The Quince (Cydonia oblonga) is the sole member of the genus Cydonia in the family Rosaceae (which also contains apples and pears, among other fruits). It is a deciduous tree that bears a fruit which is similar to a pear and turns a bright golden-yellow when mature.
Throughout history the cooked fruit has been used as food, but the tree is also grown for its attractive pale pink blossoms and other ornamental qualities.
The tree grows 5 to 8m high and 4 to 6m wide. The fruit is approx. 7 to 12cm long and 6 to 9cm across.
A large pear shaped old European variety that is largest in the middle and tapers at both ends. It stews well and becomes a deep crimson when cooked. Mix one Portugal Quince with a dozen apples and you can make a pink sauce with a delicious pineapple like quince flavor.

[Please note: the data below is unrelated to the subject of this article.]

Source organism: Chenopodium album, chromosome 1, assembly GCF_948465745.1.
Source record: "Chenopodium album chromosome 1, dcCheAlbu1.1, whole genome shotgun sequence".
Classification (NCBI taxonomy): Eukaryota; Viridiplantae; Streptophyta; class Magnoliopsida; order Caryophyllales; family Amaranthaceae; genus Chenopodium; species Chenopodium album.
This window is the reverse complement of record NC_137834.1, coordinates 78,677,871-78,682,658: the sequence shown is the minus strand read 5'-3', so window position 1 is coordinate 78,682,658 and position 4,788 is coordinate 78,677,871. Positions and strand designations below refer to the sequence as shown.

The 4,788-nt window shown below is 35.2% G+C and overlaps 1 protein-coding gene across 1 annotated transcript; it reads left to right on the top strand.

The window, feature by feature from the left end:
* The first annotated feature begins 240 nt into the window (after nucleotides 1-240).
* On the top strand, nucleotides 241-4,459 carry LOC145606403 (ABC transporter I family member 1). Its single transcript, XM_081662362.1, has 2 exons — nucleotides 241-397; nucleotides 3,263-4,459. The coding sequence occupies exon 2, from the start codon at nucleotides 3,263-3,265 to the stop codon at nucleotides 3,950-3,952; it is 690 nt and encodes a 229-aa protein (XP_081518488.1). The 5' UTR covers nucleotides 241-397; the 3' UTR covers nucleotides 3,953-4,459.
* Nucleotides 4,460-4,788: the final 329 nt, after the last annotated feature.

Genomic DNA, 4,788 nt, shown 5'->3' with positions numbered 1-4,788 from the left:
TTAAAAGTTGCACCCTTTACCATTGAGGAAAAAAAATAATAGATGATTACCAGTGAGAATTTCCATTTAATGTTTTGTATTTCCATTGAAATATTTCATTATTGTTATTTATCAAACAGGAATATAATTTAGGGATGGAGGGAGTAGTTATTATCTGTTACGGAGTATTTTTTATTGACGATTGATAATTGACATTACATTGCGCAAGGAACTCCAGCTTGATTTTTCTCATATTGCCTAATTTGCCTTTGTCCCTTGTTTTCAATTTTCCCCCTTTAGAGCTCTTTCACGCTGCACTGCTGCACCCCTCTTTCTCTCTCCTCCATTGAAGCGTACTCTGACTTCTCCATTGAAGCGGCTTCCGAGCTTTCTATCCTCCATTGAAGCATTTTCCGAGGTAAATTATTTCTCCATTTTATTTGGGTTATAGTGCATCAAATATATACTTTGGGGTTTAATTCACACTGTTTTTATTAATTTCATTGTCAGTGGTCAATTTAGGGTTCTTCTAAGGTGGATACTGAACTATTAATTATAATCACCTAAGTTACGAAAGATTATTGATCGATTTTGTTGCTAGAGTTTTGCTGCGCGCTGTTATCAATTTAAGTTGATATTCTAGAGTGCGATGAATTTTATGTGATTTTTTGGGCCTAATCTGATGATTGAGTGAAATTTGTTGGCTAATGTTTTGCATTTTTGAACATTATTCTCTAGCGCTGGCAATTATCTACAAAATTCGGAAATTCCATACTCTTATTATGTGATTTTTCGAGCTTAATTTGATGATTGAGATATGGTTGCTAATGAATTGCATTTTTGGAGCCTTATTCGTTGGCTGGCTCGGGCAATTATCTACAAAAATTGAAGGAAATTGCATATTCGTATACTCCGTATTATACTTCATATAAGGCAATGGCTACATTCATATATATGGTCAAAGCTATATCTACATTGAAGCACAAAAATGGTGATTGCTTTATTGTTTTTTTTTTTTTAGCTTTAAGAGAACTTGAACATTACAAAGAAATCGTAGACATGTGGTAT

The Quince is a native fruit tree to Persia resembling a cross between an apple and a pear. This ancient fruit of antiquity was prized by Greeks and Romans alike. The fruit is very fragrant and has a balanced sweet-tart flavor that is excellent for jellies or preserves.
The trees are now grafted and grown on a semi-dwarf root stock only allowing the tree to reach 4-6m. The native ungrafted trees can get twice as big. The Quince is an excellent fruit for large wildlife such as deer. The delicious aroma can be sensed from long distances.
Quince are rather firm and are usually cut into thin slices and eaten or used for culinary delights such as preserves, pies or pastry tarts.